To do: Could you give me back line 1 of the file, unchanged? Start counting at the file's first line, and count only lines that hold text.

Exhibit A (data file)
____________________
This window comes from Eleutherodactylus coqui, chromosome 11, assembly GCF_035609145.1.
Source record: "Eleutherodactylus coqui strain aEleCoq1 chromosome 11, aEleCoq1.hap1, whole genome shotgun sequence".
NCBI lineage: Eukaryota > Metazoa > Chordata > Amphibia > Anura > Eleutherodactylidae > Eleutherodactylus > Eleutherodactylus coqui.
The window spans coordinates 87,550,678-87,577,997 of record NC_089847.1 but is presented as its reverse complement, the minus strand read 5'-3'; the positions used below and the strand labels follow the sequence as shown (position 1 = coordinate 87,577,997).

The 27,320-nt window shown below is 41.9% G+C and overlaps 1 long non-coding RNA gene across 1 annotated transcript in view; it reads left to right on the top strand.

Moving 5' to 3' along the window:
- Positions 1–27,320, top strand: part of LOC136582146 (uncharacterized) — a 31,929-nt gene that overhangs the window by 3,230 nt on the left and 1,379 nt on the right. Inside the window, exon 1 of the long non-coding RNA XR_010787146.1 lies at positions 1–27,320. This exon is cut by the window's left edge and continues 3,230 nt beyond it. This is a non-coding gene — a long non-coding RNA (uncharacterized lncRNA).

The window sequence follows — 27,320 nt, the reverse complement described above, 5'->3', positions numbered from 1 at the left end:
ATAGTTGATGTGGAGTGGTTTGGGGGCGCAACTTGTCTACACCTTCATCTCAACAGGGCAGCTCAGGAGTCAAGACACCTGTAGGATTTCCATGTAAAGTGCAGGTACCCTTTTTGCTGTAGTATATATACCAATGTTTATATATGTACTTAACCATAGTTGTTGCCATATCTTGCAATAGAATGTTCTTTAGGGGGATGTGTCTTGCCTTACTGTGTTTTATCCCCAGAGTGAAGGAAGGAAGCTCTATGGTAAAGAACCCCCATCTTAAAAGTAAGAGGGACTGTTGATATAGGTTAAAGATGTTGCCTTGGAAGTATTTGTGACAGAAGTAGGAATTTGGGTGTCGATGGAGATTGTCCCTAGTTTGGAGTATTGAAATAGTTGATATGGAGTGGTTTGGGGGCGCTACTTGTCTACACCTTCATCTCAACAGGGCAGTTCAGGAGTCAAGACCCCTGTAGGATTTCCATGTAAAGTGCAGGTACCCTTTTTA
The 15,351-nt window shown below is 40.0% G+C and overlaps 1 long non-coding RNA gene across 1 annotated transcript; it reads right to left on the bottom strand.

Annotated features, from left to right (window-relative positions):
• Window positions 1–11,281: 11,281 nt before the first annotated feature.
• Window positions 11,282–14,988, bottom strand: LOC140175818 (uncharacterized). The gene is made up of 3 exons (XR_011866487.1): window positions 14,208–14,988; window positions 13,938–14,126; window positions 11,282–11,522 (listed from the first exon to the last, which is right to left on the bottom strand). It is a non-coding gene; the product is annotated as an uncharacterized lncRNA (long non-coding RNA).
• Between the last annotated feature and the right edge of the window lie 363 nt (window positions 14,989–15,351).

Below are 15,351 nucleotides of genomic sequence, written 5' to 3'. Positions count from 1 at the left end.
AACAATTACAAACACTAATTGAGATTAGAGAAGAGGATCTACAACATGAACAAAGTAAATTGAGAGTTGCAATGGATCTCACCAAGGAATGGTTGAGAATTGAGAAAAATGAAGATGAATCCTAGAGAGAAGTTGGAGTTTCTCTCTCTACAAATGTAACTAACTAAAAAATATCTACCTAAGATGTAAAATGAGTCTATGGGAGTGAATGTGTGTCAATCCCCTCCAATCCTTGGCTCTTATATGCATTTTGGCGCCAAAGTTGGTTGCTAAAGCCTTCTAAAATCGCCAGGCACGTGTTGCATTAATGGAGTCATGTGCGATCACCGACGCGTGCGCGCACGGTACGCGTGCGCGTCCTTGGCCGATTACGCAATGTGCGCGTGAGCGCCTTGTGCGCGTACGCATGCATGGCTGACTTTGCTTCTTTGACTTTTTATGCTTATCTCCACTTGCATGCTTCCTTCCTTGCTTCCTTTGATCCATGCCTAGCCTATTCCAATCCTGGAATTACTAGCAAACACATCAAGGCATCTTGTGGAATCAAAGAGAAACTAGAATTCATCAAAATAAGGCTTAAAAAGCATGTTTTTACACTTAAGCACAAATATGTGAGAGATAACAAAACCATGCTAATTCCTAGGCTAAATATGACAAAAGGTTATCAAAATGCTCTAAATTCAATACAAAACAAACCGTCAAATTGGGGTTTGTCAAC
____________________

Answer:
This window comes from Eleutherodactylus coqui, chromosome 11, assembly GCF_035609145.1.